Being the production center of opium poppy in Europe, finding poppy is very easy on the street. On the contrary, beer is rarely found in this town.


Northest of Africa, the place where Europe watches Africa, Tangeria. Settled right in front of Gibraltar, the town experienced a life full of history.

With the colony of Phoenicians, history of the town started. After that it became respectively a Roman, Vandal, Byzantine, Arab, Moroccan, Spanish, Portuguese and English for a short while.

A cosmopolitan town which has the elements of Spanish and Portuguese architecture. Almost everyone in the streets speaks Spanish. With its uncanny streets at night, it’s the first stop of European travellers who wish to see Morocco.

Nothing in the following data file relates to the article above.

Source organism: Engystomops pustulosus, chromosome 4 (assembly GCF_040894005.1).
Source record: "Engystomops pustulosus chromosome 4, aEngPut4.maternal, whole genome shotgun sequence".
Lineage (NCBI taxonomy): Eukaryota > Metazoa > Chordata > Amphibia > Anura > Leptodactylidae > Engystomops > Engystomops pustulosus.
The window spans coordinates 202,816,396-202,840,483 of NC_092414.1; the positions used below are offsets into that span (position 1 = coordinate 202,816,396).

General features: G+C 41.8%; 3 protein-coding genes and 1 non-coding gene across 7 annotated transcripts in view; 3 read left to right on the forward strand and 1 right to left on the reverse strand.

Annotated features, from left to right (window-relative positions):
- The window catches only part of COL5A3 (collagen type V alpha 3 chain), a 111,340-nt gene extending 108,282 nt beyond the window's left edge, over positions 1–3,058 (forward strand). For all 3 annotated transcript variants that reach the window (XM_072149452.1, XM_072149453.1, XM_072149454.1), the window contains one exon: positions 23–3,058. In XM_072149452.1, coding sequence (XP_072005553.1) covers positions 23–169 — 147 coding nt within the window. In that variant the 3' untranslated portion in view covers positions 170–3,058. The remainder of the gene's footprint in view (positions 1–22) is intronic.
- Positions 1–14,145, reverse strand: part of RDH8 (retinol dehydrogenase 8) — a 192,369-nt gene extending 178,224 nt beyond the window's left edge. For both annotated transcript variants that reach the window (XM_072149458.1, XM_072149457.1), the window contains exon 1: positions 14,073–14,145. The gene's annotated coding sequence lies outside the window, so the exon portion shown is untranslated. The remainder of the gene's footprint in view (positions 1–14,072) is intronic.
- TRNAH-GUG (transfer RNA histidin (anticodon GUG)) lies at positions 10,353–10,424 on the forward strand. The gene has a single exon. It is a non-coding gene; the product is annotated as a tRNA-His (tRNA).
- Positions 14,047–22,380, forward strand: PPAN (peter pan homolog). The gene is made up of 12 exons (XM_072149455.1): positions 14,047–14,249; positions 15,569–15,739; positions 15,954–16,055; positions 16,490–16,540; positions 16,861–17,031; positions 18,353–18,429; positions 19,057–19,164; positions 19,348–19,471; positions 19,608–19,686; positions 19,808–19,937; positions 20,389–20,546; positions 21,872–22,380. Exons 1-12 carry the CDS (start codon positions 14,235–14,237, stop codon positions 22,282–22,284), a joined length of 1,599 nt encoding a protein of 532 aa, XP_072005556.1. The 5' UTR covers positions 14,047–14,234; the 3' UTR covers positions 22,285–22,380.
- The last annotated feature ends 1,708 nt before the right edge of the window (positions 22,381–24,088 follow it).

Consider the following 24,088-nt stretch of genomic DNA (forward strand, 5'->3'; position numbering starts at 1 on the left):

Classic city structure of Morocco is also applied here. Ville Nouvelle (the new town) and Old town with walls (medine)

French Square, Pasteur Boulevard with gorgeous landscape of Spanish mainland, Grand Bazaar, Tangeria Museum of Modern Arts are some of the destinations for the visitors.


Brilliant town with the colors of white and blue. On a windy day, location of the town makes it possible to feel the anger of Atlantic Ocean. Splendid howl of the ocean is always with as long as you are in town. Built in walls by Portuguese in 1400. You feel like you’re in a Portuguese fishing town with its white and blue houses. With a sound of a woman shouting in Arabic or an Arabic radio broadcast from an open window or maybe with the sound of azan, you awake and remember you’re in Morocco.